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Harlem's Renaissance
Harlem's Renaissance
Whitaker Jazz Speaks Series

During the Harlem Renaissance, jazz was the soundtrack of daily life during a time when black Americans were exploring what it meant to be both black and American. From Duke Ellington and Fats Waller to Fletcher Henderson, Jelly Roll Morton and Louis Armstrong, music permeated every aspect of existence. Compositions like Cotton Club Stomp, Harlem Airshaft, and many more were written through the inspiration musicians gained from the sights, sounds, and general life struggles of living in New York during the 1920s. With jazz as the soundtrack, writers like Langston Hughes, Ralph Waldo Emerson, and Zora Neil Hurston provided the script. 


Harlem’s Renaissance will begin with a discussion by Dr. Gerald Early, Merle King Professor of Modern Letters at Washington University, of writers from the Harlem renaissance, and their depictions of life and jazz during that time. Following the discussion will be a performance of works from the Harlem Renaissance from artists including Duke Ellington, Fats Waller, Jelly Roll Morton, Bessie Smith, and Louis Armstrong.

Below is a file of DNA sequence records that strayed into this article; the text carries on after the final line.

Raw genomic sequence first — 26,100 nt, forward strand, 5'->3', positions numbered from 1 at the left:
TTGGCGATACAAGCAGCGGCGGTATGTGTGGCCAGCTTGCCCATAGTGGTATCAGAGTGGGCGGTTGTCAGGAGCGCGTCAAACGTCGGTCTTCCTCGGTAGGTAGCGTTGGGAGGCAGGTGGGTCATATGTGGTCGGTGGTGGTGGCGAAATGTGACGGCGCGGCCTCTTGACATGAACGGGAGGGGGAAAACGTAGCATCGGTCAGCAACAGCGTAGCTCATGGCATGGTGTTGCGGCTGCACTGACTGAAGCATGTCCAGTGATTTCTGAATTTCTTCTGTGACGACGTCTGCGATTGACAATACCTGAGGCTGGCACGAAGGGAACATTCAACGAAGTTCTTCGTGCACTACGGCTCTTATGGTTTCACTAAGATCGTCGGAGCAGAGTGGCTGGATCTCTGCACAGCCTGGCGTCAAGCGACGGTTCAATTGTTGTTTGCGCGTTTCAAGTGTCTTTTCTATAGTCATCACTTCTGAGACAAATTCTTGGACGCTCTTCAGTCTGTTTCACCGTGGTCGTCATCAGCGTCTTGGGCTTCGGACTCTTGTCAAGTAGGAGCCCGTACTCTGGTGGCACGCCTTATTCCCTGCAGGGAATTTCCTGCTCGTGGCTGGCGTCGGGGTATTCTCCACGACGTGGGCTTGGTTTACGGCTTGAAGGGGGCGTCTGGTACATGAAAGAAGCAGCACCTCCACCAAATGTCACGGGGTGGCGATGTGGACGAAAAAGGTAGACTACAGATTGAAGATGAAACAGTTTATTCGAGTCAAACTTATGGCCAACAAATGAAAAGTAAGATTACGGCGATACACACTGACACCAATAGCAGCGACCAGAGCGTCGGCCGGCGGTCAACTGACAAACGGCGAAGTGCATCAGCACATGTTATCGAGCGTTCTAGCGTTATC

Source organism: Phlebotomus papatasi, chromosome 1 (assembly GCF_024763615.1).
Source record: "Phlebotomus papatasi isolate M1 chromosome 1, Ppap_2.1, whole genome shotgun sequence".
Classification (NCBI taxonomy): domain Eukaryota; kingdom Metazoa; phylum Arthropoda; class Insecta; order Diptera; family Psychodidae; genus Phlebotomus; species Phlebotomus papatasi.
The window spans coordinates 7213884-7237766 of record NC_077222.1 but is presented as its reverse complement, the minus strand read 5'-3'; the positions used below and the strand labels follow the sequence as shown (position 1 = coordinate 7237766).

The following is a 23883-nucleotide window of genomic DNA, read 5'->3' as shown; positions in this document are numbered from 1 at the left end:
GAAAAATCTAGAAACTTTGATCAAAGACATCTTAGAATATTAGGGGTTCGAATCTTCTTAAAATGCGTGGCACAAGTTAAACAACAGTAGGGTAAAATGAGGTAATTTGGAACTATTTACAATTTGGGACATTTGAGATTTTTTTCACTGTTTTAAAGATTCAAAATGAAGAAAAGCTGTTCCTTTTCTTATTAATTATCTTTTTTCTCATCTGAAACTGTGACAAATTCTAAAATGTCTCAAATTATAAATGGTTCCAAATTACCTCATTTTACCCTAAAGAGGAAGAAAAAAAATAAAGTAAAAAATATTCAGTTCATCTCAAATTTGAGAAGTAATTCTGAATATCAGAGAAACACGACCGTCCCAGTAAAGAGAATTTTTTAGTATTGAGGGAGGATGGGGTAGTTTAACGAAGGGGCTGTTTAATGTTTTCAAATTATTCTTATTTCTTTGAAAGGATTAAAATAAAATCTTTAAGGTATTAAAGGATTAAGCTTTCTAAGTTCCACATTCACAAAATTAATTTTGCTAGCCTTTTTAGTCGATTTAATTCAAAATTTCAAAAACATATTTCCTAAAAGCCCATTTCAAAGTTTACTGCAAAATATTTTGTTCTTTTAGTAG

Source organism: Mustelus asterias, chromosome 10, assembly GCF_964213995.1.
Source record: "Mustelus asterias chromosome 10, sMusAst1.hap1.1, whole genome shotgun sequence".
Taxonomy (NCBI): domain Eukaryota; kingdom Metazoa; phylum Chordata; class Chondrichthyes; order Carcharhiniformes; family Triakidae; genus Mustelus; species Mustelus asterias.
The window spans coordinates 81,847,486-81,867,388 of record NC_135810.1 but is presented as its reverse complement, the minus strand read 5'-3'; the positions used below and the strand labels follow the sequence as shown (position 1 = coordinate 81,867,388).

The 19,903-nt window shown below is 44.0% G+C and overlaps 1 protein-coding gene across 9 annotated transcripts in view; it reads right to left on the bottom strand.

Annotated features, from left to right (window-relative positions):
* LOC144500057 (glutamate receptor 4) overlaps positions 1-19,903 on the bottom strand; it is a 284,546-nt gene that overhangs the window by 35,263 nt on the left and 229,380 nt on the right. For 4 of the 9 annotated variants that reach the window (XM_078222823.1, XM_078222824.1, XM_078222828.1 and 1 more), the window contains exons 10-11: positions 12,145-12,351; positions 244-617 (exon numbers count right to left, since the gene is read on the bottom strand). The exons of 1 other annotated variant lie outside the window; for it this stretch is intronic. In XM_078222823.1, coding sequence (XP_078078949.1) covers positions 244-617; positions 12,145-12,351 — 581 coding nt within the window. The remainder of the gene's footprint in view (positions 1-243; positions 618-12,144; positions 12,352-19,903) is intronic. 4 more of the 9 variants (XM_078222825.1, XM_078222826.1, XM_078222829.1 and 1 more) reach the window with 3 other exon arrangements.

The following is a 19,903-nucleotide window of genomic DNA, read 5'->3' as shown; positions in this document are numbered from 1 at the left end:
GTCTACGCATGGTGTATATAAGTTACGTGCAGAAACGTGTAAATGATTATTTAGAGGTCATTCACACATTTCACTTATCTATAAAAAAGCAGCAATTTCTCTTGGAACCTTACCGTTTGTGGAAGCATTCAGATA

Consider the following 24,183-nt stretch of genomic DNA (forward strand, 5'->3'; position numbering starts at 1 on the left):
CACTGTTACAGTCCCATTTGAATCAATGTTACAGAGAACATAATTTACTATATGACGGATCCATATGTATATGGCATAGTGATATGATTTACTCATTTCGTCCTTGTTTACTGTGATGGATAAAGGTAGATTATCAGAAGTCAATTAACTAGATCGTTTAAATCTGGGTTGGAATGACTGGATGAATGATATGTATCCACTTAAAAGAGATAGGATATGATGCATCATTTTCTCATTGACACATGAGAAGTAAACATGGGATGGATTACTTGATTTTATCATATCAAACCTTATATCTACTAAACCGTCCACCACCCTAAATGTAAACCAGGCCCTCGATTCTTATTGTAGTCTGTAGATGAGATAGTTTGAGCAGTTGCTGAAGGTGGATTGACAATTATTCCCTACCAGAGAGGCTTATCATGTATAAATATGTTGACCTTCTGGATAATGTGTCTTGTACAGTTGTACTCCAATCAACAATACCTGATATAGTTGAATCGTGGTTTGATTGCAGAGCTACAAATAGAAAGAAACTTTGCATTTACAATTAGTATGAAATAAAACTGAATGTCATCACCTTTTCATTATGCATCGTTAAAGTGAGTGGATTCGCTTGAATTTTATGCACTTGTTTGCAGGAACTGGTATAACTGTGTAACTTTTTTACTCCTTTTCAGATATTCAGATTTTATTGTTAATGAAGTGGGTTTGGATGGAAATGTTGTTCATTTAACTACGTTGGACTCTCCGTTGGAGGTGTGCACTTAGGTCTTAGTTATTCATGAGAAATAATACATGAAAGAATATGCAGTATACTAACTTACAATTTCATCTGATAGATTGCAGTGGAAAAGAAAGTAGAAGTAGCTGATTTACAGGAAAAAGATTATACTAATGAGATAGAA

Please note the following seating policies:

·        Admission is free, however everyone must have a ticket to enter – regardless of age. Tickets can be obtained by contacting our box office at (314) 571-6000, or online at  Please note that online orders are subject to a $1.50 per ticket convenience fee.

·        There is an 8 ticket limit per person.

·        Please arrive early. This performance has been overbooked to ensure a full house. A reservation does not guarantee a seat.

·        Specific seats will be assigned on a first-come-first-serve basis on the night of the performance.

·        Seats cannot be saved, and we are unable to seat incomplete parties.  All members of a party must be present in order to have seats assigned.

·        Most of our tables seat 4 people.  For the safety and comfort of your fellow patrons and staff, we are unable to accommodate tables being pushed together, or the number of chairs to exceed the capacity of the table.

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